Average new car CO2 fell by a record 4.2 per cent to an average of 158.0 g/km in 2008, a total reduction of 16.8 per cent since 1997. “The global economic downturn, precipitated by the crisis in the international banking and finance sector, created unprecedented challenges for the UK automotive industry in 2008,” said SMMT chief executive, Paul Everitt. “The measures taken by government to support the banking sector and kick-start demand have been necessary, but are not yet sufficient to restore confidence. Further action to ease access to finance and credit across the economy is essential if long-term damage to valuable industrial capability is to be avoided.”
New car registrations fell 21.2 per cent in December to 108,691 units. The full year total is down 11.3 per cent to 2,131,795 units from 2,404,007 in 2007. Diesel market share reached an all-time high of 43.6 per cent.
He added: “2009 will be another difficult year for the UK automotive industry with new vehicle registrations and production significantly reduced. The industry faces these challenges stronger and more resilient than in recent memory. The extraordinary circumstances we currently face mean that government support will be required to take advantage of global economic growth when it returns.”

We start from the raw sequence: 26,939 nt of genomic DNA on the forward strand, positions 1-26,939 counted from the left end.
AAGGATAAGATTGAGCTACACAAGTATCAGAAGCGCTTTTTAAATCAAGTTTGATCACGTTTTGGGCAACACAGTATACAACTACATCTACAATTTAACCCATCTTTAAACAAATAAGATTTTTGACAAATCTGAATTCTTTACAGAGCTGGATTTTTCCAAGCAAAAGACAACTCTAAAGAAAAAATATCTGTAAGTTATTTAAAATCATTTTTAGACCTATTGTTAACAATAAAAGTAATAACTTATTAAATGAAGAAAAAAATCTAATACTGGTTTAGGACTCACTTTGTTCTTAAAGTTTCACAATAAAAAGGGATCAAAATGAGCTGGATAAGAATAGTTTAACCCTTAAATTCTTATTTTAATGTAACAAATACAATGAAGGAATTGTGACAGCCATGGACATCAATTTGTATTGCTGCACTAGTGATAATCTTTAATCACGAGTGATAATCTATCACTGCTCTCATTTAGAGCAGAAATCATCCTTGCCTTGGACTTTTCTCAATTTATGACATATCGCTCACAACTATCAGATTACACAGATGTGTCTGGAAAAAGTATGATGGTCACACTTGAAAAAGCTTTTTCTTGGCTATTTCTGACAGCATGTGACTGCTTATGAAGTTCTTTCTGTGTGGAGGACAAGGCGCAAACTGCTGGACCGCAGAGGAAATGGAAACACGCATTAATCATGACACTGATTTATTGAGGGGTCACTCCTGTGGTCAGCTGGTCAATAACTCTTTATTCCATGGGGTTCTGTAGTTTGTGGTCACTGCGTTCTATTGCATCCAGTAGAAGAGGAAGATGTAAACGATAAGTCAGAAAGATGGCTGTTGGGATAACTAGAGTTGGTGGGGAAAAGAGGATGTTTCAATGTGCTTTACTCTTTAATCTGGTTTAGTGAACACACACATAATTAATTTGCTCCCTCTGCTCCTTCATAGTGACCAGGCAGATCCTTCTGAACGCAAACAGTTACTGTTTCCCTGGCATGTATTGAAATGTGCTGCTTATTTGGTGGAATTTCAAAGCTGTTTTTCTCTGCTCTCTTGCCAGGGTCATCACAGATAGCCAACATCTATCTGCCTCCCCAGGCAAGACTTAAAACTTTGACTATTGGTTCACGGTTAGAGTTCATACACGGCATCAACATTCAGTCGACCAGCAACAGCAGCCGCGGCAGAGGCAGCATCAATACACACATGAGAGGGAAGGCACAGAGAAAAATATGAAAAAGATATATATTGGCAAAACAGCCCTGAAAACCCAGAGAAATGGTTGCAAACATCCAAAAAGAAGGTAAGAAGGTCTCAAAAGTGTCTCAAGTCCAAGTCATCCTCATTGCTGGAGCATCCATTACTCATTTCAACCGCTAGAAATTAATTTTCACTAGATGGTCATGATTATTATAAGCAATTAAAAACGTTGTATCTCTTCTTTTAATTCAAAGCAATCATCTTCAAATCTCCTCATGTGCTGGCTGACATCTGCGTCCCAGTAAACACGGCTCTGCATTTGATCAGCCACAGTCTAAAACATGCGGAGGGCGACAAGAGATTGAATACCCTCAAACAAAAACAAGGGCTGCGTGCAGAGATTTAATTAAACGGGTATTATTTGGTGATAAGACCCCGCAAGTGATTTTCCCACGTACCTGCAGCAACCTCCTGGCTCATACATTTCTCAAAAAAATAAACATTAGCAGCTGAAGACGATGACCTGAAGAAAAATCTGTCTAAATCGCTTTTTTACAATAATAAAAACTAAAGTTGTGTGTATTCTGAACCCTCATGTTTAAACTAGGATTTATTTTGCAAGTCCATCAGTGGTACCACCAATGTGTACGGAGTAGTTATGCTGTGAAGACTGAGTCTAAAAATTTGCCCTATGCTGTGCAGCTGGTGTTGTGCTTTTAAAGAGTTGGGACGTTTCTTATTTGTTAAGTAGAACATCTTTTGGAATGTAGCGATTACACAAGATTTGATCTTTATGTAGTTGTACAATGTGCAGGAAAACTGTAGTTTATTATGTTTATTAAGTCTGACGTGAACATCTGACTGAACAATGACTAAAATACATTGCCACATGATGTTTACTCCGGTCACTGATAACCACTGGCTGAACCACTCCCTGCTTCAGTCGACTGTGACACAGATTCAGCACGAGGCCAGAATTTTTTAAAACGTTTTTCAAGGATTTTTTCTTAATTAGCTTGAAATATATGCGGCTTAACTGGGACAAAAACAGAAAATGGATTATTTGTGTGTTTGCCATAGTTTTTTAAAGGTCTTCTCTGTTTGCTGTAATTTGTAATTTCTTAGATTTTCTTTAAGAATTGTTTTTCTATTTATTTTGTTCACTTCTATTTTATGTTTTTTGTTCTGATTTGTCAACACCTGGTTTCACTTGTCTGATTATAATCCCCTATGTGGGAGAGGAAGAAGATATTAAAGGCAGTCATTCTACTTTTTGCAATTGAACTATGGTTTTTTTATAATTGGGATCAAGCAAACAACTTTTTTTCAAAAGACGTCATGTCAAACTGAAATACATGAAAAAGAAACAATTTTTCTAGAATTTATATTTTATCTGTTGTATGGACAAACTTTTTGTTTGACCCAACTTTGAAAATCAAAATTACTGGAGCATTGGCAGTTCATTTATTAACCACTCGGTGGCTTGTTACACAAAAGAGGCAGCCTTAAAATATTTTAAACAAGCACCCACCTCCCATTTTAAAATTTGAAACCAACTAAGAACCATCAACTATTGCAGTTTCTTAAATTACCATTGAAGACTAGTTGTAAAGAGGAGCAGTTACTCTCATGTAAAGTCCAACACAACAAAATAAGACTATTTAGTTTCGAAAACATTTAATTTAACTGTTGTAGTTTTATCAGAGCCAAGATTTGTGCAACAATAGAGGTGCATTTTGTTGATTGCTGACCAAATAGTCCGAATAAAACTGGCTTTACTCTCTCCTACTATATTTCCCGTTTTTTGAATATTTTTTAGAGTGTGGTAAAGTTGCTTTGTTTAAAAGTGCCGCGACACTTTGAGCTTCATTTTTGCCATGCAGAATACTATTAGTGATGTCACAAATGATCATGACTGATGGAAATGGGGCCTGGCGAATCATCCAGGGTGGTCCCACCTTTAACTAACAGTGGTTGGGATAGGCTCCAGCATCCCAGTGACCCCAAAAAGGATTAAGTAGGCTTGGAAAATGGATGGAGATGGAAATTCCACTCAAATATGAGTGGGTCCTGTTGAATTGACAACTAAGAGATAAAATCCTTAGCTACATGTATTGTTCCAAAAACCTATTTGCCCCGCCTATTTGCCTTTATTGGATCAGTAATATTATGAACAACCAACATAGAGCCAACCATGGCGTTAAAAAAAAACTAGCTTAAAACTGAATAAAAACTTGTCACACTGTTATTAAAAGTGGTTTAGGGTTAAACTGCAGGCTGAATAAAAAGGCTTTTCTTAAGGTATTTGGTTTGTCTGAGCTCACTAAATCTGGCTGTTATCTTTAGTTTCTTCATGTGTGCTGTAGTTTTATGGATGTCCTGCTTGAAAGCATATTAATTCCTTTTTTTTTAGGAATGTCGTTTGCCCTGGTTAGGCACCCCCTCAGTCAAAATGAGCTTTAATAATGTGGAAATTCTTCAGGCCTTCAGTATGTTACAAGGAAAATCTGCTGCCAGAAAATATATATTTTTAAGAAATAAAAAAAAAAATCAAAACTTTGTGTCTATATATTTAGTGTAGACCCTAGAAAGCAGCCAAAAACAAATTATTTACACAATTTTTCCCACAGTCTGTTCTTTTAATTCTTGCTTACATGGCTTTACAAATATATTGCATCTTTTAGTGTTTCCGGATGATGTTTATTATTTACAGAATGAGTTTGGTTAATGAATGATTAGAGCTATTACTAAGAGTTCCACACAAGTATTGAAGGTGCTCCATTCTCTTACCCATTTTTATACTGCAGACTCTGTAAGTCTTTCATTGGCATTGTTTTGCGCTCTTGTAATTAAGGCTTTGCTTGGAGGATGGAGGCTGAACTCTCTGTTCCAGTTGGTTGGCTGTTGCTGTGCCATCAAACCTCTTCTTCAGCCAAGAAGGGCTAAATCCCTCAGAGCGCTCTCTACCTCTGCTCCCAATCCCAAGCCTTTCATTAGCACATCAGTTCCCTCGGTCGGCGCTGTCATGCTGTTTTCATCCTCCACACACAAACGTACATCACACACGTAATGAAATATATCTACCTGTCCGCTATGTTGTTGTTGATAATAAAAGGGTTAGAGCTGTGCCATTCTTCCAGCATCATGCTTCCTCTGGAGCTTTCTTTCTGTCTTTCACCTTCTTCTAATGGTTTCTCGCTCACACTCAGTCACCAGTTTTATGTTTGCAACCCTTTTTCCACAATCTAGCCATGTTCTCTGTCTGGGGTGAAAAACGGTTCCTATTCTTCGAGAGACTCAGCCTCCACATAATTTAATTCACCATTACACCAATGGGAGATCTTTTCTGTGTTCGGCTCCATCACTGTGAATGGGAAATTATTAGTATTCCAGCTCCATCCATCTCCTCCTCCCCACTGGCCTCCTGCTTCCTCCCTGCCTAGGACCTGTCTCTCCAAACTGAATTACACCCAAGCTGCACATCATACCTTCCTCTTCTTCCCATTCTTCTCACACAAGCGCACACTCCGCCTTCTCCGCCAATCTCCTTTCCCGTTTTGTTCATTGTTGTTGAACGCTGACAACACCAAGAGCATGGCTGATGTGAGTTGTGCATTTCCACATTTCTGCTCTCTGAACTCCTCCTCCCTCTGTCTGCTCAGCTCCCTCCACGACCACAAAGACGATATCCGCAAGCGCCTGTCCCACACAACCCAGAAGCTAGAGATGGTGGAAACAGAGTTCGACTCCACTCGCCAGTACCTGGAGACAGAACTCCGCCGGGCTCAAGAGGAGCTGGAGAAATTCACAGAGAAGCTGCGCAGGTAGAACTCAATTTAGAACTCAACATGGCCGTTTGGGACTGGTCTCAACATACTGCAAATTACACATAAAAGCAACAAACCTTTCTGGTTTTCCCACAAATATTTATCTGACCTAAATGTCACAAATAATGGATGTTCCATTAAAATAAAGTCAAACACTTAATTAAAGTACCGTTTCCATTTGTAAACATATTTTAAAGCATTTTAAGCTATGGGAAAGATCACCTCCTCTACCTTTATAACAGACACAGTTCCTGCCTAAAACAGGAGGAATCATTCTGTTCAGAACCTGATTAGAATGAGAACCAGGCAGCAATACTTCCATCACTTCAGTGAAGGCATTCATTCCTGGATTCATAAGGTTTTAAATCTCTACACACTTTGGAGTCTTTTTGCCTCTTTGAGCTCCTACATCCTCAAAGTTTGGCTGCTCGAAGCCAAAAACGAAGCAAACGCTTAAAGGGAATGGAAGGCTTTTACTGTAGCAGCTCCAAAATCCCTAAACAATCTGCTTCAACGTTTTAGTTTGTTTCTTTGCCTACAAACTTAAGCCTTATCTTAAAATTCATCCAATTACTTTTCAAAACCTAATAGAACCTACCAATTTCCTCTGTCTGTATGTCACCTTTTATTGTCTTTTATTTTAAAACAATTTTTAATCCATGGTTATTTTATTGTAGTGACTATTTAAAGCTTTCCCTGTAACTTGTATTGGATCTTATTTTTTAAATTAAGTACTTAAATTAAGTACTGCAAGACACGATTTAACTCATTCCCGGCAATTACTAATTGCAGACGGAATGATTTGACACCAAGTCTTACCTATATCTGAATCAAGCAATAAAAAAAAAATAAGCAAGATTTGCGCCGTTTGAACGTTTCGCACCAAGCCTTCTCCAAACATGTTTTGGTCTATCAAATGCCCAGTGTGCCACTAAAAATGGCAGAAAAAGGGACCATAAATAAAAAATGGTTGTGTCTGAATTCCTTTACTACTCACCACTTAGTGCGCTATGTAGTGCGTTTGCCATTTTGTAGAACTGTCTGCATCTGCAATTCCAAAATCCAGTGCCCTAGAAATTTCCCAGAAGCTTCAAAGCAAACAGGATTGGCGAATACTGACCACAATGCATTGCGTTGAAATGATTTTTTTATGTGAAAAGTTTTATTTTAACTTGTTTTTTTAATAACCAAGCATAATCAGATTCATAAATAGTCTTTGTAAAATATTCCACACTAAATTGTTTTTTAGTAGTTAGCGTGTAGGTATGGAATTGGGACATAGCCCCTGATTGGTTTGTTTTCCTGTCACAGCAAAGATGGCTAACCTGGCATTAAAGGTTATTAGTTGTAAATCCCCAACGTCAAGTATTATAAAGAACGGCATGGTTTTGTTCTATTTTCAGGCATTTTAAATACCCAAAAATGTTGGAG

Economics and business minister, Ian Pearson MP, has written to the automotive industry outlining measures that are available from government in response to the economic downturn. Responding to a question in the House of Commons, Pearson said: “We recognise as a government that the UK automotive industry is of critical national importance.” The minister further stressed that the motor industry is a “vast and important sector to the UK economy”, outlining the large number of jobs in the supply chain, retail and direct production divisions.
Analysis by data company EurotaxGlass’s has revealed that the volume of nearly-new vehicles being offered for sale at the end of 2008 is around 35 per cent lower than was the case during the same period last year, when supply far exceeded demand. A direct result of far fewer dealer self-registrations, this should mean that values of younger used cars are now less likely to continue to fall as heavily as had been the case just a few months ago.
December disposals data was the weakest since that specific measure was introduced two years ago, measured in terms of performance against CAP Clean. Used car volumes remain low, which is a function of fewer part-exchanges coming into the market and a growing number of contract extensions being employed to keep ex-lease cars out of the market. In the retail dealer sector sales are again reduced, along with showroom traffic.